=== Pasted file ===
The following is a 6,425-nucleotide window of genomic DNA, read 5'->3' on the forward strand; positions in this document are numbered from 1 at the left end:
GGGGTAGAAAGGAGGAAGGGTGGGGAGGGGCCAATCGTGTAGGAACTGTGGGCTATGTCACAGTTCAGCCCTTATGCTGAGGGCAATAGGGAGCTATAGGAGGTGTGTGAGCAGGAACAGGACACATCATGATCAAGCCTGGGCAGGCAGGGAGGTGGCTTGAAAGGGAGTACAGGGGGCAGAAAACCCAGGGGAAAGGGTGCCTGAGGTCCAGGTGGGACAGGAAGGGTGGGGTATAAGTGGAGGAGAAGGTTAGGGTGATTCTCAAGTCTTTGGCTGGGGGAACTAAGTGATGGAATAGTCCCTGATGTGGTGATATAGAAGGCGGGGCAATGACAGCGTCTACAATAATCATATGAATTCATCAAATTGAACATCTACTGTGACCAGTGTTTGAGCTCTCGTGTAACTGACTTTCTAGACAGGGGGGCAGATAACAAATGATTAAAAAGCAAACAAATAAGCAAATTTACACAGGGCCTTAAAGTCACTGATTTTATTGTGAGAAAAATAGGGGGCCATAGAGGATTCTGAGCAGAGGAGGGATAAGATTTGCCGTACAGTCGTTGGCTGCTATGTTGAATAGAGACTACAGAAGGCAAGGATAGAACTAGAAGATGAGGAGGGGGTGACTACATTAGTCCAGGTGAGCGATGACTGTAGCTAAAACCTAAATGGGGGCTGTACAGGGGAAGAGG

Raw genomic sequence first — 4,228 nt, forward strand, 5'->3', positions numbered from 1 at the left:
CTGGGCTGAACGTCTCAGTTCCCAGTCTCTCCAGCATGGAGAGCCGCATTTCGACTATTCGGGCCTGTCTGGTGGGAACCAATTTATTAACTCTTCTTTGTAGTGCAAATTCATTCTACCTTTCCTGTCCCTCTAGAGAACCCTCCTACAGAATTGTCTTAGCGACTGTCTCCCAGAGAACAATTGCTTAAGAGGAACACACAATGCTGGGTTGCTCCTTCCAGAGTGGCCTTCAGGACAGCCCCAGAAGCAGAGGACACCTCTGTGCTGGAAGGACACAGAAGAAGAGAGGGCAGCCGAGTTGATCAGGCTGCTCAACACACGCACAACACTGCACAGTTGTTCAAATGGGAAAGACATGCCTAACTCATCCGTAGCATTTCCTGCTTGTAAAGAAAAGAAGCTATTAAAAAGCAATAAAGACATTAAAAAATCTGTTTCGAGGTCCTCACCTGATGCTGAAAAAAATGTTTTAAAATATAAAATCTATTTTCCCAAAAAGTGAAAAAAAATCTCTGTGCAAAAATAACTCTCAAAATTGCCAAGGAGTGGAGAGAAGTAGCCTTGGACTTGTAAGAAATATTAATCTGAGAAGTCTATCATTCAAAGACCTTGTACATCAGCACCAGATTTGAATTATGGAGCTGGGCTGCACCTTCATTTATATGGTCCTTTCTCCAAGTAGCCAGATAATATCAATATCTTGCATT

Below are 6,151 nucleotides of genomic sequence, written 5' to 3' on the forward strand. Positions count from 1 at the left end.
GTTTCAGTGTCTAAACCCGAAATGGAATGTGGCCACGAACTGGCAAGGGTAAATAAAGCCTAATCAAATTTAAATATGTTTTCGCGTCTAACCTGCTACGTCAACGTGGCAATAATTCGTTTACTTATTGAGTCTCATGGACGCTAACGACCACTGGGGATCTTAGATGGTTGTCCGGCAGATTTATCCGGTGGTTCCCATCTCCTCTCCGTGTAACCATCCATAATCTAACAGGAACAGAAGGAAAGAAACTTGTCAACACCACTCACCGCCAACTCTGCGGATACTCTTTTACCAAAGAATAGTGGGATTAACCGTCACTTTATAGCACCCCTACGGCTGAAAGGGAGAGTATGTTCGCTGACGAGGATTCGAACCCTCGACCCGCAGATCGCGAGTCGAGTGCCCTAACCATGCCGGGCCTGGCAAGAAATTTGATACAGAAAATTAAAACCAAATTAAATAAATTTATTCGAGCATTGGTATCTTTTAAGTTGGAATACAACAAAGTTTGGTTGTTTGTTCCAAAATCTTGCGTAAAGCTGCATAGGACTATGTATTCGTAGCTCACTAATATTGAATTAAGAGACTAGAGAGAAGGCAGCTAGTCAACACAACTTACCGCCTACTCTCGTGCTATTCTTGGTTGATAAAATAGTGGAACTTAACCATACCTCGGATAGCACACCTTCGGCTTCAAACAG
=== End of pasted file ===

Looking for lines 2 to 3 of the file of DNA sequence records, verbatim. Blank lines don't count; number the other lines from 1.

GGGGTAGAAAGGAGGAAGGGTGGGGAGGGGCCAATCGTGTAGGAACTGTGGGCTATGTCACAGTTCAGCCCTTATGCTGAGGGCAATAGGGAGCTATAGGAGGTGTGTGAGCAGGAACAGGACACATCATGATCAAGCCTGGGCAGGCAGGGAGGTGGCTTGAAAGGGAGTACAGGGGGCAGAAAACCCAGGGGAAAGGGTGCCTGAGGTCCAGGTGGGACAGGAAGGGTGGGGTATAAGTGGAGGAGAAGGTTAGGGTGATTCTCAAGTCTTTGGCTGGGGGAACTAAGTGATGGAATAGTCCCTGATGTGGTGATATAGAAGGCGGGGCAATGACAGCGTCTACAATAATCATATGAATTCATCAAATTGAACATCTACTGTGACCAGTGTTTGAGCTCTCGTGTAACTGACTTTCTAGACAGGGGGGCAGATAACAAATGATTAAAAAGCAAACAAATAAGCAAATTTACACAGGGCCTTAAAGTCACTGATTTTATTGTGAGAAAAATAGGGGGCCATAGAGGATTCTGAGCAGAGGAGGGATAAGATTTGCCGTACAGTCGTTGGCTGCTATGTTGAATAGAGACTACAGAAGGCAAGGATAGAACTAGAAGATGAGGAGGGGGTGACTACATTAGTCCAGGTGAGCGATGACTGTAGCTAAAACCTAAATGGGGGCTGTACAGGGGAAGAGG

Raw genomic sequence first — 4,228 nt, forward strand, 5'->3', positions numbered from 1 at the left: